On April 24, 2006, the School of Architecture hosted a reception for students, alumni, and professionals during the American Planning Association’s national conference in San Antonio. Pictured are Community and Regional Planning students (clockwise from left) Jasmin Smith, Pragati Srivastava, Ryan Sullivan, Sujin Hong, Marisa Ballas, and Emily Anderson. Photograph by Sarah Slovak.
Great Things for Alumni At the School of Architecture, we hope that all of our graduates, from last year to last century, feel a continued sense of connection to the School and to the University. We love hearing from and seeing our alumni, and we hope that you continue to see us as an educational leader in your field, a provider of continuing education opportunities, and a resource for staffing your offices and navigating your own career path. Of course, we also want to know how you are doing, as well as help you keep in touch with your former classmates and professors. Alumni Doing Great Things We want to hear from you. We encourage all alumni to contact Alumni Relations Director Stephanie Palmer at firstname.lastname@example.org or 512-471-0617 to nominate alumni for almuni profiles, to share your personal and professional news, or to update your contact information.
On March 4, 2006, the School of Architecture invited alumni back to campus for an All-Class Reunion. Pictured are alumni from classes ranging from 1956 to 2005. Photograph by Charlotte Pickett.
Attention Class of 1957 50-Year Class Reunion, April 26-28, 2007
On April 27, 2006, alumni from the Class of 1956 gathered for their 50-year reunion. Pictured are Bob Arburn, Aubrey Hallum, Audrey Brians, Kendall Mower, Duke Squibb, Boone Powell, Richard Linden, Donus Ricks, and Bob Coffee. Photograph by Charlotte Pickett.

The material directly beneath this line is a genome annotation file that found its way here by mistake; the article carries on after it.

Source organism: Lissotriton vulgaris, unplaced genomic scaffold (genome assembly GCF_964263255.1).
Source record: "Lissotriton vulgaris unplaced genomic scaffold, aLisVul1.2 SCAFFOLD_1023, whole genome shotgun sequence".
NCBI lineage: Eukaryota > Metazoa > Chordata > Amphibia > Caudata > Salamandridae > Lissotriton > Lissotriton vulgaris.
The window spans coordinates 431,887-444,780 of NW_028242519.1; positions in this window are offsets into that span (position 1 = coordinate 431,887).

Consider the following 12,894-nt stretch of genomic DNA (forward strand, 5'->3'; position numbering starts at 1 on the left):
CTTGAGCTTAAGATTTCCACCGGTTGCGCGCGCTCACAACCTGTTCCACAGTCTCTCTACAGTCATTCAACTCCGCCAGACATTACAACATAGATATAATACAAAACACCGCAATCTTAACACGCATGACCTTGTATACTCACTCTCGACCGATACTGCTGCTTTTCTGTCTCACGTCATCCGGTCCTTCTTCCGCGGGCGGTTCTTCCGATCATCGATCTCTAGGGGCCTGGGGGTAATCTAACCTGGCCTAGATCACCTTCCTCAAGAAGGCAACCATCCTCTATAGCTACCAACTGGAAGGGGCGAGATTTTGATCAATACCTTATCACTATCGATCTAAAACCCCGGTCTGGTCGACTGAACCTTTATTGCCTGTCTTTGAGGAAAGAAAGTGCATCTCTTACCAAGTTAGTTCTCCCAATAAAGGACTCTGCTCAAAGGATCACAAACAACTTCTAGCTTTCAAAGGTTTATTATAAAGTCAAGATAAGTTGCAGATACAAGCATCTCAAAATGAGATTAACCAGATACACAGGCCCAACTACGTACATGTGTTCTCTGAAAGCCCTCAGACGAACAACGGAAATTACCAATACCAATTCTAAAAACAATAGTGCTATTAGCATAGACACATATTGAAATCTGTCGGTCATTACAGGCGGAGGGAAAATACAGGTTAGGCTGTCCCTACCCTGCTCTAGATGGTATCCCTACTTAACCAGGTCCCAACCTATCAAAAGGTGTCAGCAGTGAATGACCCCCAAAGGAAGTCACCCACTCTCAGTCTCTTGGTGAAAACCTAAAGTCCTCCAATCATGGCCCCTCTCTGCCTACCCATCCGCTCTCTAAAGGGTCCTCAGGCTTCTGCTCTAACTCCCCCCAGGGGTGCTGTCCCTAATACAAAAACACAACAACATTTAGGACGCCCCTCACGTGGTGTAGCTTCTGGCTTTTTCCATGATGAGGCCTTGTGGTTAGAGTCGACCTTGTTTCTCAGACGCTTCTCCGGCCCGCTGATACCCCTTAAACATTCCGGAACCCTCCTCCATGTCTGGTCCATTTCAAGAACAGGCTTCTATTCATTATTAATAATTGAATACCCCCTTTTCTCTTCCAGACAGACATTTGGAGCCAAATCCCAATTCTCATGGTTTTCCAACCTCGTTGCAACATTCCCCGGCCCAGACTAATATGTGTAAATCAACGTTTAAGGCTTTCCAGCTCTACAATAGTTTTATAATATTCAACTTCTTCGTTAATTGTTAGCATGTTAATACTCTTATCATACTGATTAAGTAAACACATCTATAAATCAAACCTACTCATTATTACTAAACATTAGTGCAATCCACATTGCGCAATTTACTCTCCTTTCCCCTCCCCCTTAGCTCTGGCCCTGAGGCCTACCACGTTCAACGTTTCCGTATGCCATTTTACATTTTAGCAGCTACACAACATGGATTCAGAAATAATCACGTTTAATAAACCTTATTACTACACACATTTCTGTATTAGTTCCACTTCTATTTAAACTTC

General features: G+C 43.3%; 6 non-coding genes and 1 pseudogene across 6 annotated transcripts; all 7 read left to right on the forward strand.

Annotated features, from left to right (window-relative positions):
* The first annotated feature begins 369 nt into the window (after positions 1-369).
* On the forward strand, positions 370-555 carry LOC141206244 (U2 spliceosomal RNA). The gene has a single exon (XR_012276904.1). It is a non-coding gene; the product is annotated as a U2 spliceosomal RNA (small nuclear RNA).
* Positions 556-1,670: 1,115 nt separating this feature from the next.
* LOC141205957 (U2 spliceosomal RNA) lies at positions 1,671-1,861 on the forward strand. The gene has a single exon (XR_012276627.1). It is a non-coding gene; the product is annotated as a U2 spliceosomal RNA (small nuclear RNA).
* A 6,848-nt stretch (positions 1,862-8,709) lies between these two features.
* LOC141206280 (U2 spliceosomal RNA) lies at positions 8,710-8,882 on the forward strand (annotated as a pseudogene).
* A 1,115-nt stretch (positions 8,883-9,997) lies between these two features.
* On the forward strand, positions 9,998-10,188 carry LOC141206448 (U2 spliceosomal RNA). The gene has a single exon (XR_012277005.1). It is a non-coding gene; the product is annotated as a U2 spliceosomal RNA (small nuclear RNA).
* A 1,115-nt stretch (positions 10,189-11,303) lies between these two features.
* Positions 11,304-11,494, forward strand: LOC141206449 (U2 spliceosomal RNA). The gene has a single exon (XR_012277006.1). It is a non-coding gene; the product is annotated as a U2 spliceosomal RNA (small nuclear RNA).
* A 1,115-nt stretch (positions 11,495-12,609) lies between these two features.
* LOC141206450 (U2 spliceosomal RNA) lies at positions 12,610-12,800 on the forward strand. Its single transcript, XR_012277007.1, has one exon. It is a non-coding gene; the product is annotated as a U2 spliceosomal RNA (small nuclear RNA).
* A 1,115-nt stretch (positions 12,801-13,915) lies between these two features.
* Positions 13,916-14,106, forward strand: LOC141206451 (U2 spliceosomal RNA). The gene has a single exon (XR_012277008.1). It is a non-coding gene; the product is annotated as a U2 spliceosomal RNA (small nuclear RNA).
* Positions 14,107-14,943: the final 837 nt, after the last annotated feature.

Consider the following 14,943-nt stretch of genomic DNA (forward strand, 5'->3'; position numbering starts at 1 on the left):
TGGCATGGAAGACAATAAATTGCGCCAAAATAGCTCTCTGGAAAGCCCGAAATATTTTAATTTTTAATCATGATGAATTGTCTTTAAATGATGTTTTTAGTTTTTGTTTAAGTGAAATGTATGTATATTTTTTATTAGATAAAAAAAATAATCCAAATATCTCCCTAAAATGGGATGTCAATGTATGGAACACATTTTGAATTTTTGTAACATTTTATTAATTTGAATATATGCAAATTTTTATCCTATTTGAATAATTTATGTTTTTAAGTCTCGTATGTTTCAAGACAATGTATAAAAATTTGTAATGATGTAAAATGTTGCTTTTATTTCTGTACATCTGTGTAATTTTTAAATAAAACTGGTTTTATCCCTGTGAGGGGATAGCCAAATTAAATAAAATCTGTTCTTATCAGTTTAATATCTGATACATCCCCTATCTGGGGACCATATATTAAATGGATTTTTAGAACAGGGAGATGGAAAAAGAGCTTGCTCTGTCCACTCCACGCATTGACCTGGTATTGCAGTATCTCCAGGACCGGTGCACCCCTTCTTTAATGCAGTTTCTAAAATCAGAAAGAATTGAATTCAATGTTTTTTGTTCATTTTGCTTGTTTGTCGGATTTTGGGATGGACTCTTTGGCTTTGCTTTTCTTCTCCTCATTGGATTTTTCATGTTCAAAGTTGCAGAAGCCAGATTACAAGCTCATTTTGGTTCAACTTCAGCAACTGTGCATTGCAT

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ALUMNA PROFILE: Catherine Garvey MacMahon [B.S.I.D. ‘02] Catherine Garvey MacMahon was born with a creative mind, exuding an artistic flair. She was also born with an incredible aptitude for math. She has, her entire life, faced an endless hunger for nourishment from both the right side of her brain and the left side of her brain. So she did the only thing she could. She fed them both equally. Catherine received a Bachelor of Business Administration from UT-Austin in 2000. As a business major, she learned about the structure of economies and the power of marketing. In 2002, Catherine received a Bachelor of Science Degree in Interior Design. As an interior design major, she found that she could combine her propensity for math with her love of art. In 2006, Catherine received a Masters of Fine Arts from the California College of the Arts. With her
master’s degree in hand, she transformed her educational experience into a unique life path experience—she discovered a course that integrated all three. “I am an independent artist/designer, developing my own body of work concentrating in textiles,” said Catherine. “I have brought my love of art and math together in a way that eludes a professional title because it is my own practice rooted in processes of making, writing and research.” Upon completion of her undergraduate degrees, Catherine left for San Francisco to work as a Designer/Job Captain with Mike